Digital rendering of a key in the mind.
Part of a blog series brought to you by Rick Stone, CEO of StoryWork and PCI Board Member.


The fifth sin of memory is suggestibility. It can show up in ways that are dangerous and destructive. In a seminal study, Wells and Bradfordi showed research subjects a film of a crime staged for the experiment. They then asked them to identify the gunman from a lineup of photos. None of the pictures were of the actual suspect. Half of the subjects were not given any feedback on their choice; they told the other half that they made the right selection. Then they asked the subjects to provide details they recalled from the film.

Compared to those who didn’t receive feedback, those who were falsely told that their identification of the criminal was correct were more confident about their recall of details. Moreover, they believed they had a more unobstructed view of the perpetrator and were even more sure about the features of the gunman’s face. It’s important to restate that they had failed to identify the gunman from the lineup of photos. Just imagine how many people have been falsely accused in our judicial system because the police overtly or subtly encouraged the identification of an innocent person in a lineup.

The sixth sin of memory is our biases. This form of memory distortion deceptively inhabits every facet of our lives. If a robbery happened in the dead of night, someone who is prejudiced against blacks or Hispanics would more likely pick a person of color out of a lineup than a person who is white, even though it had been too dark to accurately perceive the color of the person’s skin. At a time when we’re grappling with the insidious nature of racism in our society, we must all become vigilant about our unexamined biases and the ways they get expressed in our personal and business dealings.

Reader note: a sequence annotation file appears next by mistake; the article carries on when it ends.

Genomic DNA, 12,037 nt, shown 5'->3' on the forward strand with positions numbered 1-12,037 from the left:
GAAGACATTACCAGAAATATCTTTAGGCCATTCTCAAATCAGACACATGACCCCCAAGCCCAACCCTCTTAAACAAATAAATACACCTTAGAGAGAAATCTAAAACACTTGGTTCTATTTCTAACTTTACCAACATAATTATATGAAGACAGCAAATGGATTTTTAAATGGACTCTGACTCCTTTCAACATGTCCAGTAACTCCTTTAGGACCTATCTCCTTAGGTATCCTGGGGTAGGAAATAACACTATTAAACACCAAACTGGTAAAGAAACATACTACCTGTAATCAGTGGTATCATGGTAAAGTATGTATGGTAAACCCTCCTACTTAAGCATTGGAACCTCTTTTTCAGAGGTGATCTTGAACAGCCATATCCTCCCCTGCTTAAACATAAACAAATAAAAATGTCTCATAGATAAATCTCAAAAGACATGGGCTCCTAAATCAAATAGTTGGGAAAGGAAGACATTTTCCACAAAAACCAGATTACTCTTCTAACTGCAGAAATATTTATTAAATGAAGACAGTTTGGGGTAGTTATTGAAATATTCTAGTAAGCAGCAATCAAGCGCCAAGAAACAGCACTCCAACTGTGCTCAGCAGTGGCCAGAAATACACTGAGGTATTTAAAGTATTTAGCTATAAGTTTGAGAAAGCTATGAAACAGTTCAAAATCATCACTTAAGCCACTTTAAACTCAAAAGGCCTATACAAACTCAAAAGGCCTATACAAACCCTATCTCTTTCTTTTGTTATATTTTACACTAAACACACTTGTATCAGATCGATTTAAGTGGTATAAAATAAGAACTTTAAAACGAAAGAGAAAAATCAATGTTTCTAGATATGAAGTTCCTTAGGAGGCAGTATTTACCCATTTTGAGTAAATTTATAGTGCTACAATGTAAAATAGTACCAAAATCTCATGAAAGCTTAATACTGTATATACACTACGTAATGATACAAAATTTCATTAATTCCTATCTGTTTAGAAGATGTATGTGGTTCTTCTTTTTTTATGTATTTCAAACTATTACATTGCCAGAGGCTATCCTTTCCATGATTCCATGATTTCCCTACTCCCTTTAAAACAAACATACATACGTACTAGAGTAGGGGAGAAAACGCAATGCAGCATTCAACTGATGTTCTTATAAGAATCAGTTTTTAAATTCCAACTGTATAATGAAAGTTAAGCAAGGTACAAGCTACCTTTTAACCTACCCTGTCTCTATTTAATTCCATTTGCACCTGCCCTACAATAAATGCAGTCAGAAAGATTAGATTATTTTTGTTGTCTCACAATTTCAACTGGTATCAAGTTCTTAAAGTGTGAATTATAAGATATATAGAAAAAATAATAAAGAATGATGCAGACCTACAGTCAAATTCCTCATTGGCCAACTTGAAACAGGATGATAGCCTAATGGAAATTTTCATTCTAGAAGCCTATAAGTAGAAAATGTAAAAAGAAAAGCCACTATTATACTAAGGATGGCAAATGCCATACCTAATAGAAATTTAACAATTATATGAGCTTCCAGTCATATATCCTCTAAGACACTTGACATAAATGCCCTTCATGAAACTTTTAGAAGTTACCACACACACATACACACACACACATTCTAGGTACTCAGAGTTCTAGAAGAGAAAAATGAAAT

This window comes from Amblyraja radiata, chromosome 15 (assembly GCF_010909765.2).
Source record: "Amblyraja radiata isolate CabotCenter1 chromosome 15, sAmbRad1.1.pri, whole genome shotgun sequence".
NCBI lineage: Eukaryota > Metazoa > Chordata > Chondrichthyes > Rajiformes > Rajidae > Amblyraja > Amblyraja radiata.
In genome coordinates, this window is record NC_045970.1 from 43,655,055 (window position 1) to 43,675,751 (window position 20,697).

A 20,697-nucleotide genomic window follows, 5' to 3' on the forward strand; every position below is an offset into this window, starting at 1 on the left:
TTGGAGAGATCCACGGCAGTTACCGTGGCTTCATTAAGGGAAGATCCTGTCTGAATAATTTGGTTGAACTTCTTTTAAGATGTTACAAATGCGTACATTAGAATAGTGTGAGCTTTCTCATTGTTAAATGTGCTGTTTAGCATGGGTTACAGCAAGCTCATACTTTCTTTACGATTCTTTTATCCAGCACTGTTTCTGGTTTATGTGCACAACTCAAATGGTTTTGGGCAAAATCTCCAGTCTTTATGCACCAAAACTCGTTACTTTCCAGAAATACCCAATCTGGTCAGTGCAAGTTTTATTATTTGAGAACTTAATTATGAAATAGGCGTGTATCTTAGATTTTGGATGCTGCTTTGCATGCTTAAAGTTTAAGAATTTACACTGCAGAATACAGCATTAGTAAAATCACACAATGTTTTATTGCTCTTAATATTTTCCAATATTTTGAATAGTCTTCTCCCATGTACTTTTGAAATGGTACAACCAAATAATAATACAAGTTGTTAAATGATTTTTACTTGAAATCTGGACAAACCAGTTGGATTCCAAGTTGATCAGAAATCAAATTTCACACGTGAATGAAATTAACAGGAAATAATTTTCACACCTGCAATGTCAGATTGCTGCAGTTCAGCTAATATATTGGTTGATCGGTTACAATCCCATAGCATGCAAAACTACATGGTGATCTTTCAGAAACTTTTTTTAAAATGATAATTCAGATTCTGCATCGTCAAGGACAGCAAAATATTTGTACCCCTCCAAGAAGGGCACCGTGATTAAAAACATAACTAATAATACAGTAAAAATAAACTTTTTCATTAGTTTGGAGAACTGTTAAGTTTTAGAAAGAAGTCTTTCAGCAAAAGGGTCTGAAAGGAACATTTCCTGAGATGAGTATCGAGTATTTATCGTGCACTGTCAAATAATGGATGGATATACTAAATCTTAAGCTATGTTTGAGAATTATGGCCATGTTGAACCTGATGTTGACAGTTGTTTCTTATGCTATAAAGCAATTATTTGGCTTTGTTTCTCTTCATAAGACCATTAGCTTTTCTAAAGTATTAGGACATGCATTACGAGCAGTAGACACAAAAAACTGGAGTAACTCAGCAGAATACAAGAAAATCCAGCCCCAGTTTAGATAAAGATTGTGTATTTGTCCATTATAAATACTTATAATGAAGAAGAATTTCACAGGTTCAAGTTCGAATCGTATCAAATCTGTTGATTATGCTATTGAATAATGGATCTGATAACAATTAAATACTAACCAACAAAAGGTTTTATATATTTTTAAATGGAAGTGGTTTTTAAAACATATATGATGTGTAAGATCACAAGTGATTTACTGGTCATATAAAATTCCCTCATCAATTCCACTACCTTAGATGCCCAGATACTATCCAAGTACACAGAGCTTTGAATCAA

The final sin of memory involves persistence. Memories can circulate in our minds for years, plaguing us to the point of creating mental and physical illness. Soldiers returning from Iraq and Afghanistan suffering from PTSD will tell you that their life is a living hell. One soldier we interviewed as part of a documentary film told the story of taking fire in Iraq from an old wall. He returned fire and hit the assailant. When they got to the wall to see the fighter, staring back at him, dying, was a young boy not more than nine or ten years old. This child was the same age as his son. Even though more than two years had passed, he couldn’t get this memory out of his head. He’d wake in the morning seeing this child’s face, and it would be the last thing he’d think about before going to sleep. That’s persistence in spades. To some degree, all of us experience recurring memories of events that can limit and even debilitate us.

A neuro-physiological process helps to explain this phenomenon. Some refer to it with the moniker, “neurons that fire together wire together.” Once a memory is wired in, our stories of that event can persist for a lifetime. Even if the recollection is inaccurate, as far as our body is concerned, it’s real.